TEHRAN (Press Shia Agency) – Iranian President Hassan Rouhani will travel to Ankara on Sunday for a trilateral meeting with his Turkish and Russian counterparts on the settlement of the Syrian crisis.
The Iranian president will visit Ankara at the official invitation of his Turkish counterpart Recep Tayyip Erdogan, deputy head for communications and information at the Iranian president’s office announced.
Heading a high-ranking political and economic delegation, Rouhani will attend the fifth trilateral summit of Iran, Turkey and Russia, the three guarantors of the Astana peace process for the resolution of crisis in Syria, Parviz Esmaili added.
Apart from holding the tripartite summit, the presidents of Iran, Russia and Turkey are going to hold negotiations on the promotion of trilateral cooperation on various economic issues and the regional communications, he added.
According to Esmaili, President Rouhani is also scheduled to hold separate meetings with Turkish President Erdogan and Russia’s Putin for talks on the major bilateral issues and cooperation before returning to Iran on Monday night.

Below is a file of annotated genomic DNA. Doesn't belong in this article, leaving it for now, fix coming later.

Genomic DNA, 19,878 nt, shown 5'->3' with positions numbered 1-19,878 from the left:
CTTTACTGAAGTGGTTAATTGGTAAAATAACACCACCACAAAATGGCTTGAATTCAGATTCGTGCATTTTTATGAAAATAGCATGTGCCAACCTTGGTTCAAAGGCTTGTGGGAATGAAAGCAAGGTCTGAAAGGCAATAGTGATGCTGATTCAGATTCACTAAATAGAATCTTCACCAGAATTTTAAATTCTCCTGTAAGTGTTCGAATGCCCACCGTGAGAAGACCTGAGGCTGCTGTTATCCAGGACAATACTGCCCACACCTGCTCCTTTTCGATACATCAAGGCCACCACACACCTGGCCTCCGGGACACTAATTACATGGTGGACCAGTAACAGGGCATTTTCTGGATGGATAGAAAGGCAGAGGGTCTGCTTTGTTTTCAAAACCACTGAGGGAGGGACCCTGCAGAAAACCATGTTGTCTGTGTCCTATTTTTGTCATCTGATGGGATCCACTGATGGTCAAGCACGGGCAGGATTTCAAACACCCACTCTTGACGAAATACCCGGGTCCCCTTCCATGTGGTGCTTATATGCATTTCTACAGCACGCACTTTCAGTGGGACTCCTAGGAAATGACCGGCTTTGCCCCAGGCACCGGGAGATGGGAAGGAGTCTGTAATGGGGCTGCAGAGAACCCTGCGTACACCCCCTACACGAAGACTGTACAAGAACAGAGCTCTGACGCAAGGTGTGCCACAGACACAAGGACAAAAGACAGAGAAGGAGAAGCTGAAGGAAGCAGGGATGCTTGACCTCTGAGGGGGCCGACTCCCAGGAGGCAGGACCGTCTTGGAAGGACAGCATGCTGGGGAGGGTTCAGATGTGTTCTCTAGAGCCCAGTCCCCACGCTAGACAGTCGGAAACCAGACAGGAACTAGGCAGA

Iran, Russia and Turkey are guarantor countries that brokered a ceasefire in Syria in December 2016, leading to the Astana talks, which are running parallel to the Geneva peace talks.
The leaders of the three countries regularly meet for an assessment of the process which focused on Idlib and adjacent areas – the last stronghold of the rebels – and a political process which awaits the formation of a constitutional committee.
Conflicts erupted in Syria back in 2011, when a small group of opposition forces took up arms against Damascus.
Soon, however, a mix of international terrorists and paid mercenaries mingled with and then largely sidestepped the armed Syrian opposition groups, effectively turning the Arab country into a battlefield for foreign governments opposed to Syrian President Bashar al-Assad.
But the Syrian military, with advisory military help from Iran and Russia, has retaken control of much of the country, and the conflict is generally believed to be winding down.